It's been a great writing week. I have about 7 weeks where my online teaching load is lighter. It's interesting how that knowledge has shaped my writing priorities. I'm reminded of writers who say, "I make the most of naptime." Or the time when children march off to school. There aren't that many hours, so when they come, one makes the most of them.
I've typed more poems into the computer and sent more poems out into the world. But here's what's making me really proud of myself this week: I sent a query letter about my memoir/book of essays off to three possible agents.
Some readers may shrug and wonder why that's a big deal.
I wrote the draft of the letter back in February. But that agent required a Table of Contents, which meant I had to go back and insert page numbers. And then there was vacation time. But those reasons aren't what really held me back.
It was fear. I had sent a version of the letter to a different agent who seemed like a perfect match and heard nothing. I have put a lot into this writing project. I am so hopeful. I am so afraid that like so many of my longer projects, I will never bring this one to publishing fruition.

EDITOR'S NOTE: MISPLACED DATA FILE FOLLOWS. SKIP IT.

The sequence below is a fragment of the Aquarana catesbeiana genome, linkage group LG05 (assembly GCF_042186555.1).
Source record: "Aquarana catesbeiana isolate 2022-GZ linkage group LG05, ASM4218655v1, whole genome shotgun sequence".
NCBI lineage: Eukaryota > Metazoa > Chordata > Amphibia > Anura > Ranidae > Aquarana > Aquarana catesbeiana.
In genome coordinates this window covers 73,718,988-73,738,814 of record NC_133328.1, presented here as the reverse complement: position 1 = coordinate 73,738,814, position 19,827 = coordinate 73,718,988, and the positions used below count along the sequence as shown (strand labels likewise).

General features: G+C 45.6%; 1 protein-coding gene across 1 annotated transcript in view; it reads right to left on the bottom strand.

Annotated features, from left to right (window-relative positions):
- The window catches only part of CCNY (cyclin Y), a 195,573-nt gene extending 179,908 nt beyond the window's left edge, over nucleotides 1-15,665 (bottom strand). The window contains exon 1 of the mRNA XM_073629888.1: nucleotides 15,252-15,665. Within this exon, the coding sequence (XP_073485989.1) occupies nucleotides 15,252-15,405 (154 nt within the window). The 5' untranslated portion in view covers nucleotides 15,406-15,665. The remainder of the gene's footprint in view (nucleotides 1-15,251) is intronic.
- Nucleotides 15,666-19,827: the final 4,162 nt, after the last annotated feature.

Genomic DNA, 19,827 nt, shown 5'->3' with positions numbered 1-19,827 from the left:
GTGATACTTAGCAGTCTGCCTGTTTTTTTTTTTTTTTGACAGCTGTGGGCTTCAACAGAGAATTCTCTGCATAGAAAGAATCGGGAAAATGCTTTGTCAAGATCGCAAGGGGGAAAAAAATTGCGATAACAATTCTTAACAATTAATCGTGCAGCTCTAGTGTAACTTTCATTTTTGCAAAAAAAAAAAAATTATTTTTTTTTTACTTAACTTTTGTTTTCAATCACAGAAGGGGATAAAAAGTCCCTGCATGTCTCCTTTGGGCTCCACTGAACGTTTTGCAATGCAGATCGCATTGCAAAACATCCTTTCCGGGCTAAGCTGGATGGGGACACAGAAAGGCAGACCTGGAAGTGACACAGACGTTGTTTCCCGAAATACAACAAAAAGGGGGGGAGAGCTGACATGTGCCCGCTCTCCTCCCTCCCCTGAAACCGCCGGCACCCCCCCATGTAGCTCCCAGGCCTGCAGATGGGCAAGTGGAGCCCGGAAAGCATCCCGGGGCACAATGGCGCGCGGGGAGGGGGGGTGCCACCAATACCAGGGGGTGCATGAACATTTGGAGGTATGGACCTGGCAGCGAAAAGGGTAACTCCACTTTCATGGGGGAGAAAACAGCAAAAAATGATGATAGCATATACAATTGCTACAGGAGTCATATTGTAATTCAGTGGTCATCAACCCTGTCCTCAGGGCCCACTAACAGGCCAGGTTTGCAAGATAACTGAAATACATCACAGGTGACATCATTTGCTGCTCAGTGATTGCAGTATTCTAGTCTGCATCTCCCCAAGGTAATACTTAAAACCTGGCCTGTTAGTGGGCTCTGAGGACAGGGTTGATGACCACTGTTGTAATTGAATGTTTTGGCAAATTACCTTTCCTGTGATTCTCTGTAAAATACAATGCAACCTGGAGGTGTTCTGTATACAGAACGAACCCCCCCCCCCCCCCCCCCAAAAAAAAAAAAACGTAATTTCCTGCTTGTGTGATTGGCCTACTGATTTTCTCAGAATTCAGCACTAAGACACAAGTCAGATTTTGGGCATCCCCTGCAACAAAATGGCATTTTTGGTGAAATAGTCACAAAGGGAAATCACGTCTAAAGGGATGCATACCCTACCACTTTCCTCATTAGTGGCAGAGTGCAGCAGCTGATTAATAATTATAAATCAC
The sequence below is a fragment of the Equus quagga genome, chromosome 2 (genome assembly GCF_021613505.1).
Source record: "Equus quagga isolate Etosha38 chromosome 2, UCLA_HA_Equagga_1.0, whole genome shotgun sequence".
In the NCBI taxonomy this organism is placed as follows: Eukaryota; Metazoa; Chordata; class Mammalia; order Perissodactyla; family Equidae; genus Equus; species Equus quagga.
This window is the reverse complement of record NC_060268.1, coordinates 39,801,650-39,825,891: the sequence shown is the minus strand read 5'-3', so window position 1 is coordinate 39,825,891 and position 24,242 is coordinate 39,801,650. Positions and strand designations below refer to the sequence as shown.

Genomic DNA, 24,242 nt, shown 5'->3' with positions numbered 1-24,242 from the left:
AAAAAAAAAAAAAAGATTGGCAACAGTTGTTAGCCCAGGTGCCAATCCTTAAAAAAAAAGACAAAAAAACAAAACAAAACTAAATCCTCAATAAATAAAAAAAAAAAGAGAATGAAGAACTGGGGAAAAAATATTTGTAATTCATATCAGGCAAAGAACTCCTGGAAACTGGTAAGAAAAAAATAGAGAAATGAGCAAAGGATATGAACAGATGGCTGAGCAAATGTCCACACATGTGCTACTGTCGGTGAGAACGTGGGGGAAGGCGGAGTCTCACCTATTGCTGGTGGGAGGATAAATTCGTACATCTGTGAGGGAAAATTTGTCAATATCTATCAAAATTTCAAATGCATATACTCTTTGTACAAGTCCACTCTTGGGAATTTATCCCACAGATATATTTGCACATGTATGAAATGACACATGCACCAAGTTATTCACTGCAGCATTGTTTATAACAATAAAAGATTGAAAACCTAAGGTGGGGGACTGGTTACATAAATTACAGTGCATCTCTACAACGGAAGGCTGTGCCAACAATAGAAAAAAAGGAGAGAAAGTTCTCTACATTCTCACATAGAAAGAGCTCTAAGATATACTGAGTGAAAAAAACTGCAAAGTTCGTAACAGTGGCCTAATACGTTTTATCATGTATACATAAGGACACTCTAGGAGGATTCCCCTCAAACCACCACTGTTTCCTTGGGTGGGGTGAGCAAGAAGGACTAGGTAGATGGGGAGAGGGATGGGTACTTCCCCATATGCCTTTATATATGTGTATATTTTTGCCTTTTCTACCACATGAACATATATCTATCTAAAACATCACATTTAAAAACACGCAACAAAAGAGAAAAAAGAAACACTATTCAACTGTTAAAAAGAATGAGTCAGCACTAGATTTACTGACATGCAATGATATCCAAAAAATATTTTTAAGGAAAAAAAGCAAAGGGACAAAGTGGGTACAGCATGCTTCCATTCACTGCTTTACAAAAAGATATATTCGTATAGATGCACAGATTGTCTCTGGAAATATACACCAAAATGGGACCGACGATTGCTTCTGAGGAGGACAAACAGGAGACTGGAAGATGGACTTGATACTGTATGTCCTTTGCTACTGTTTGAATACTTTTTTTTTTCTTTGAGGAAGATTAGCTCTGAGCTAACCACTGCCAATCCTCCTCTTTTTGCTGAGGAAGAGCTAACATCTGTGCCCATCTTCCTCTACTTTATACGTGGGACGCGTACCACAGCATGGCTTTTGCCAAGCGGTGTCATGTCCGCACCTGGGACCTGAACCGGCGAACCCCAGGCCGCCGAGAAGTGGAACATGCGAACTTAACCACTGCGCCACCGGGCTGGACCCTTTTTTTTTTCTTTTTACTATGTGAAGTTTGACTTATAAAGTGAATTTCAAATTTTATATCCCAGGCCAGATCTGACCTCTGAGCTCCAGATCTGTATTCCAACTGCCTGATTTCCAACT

So what made the difference this week? Part of it is my vow that I made in this blog post. Part of it is having time. Part of my determination stems from my wonderful writer friend who has so much faith in this project--plus, over Memorial week-end, she put a query letter and proposal together for her book of short stories and sent it off to 15 potential agents. Her fearlessness inspired me. I'm lucky to have this kind of friend.
I decided on where to send the letters by an old-fashioned way: I looked at books on my shelf that I loved, books that are like my own writing in some way. I researched these authors to find out their agents--often it was as simple as flipping to the acknowledgments page.
Since I want this blog to be a record of my process, I'll go ahead and tell which agents are getting queries from me:
My writing style and organization in this project is modeled after Kathleen Norris' The Cloister Walk. Her agent is Lynn Nesbit.
Likewise, Lillian Daniel seems to be doing something similar to me with her blog posts transformed into essays in When "Spiritual but Not Religious" Is Not Enough: Seeing God in Surprising Places, Even the Church. Her agent works for Daniel Literary Group (are they related? unsure, but the agency has brought other books that I recognize to publishers).
I've been enjoying Rachel Held Evans' Searching for Sunday. Her agent is Rochelle Gardner.
I'm also feeling psyched this morning because I've started reading the manuscript from start to finish. More on that tomorrow or Monday.
Best Essay Collections of 2017 by Women Authors
1 month ago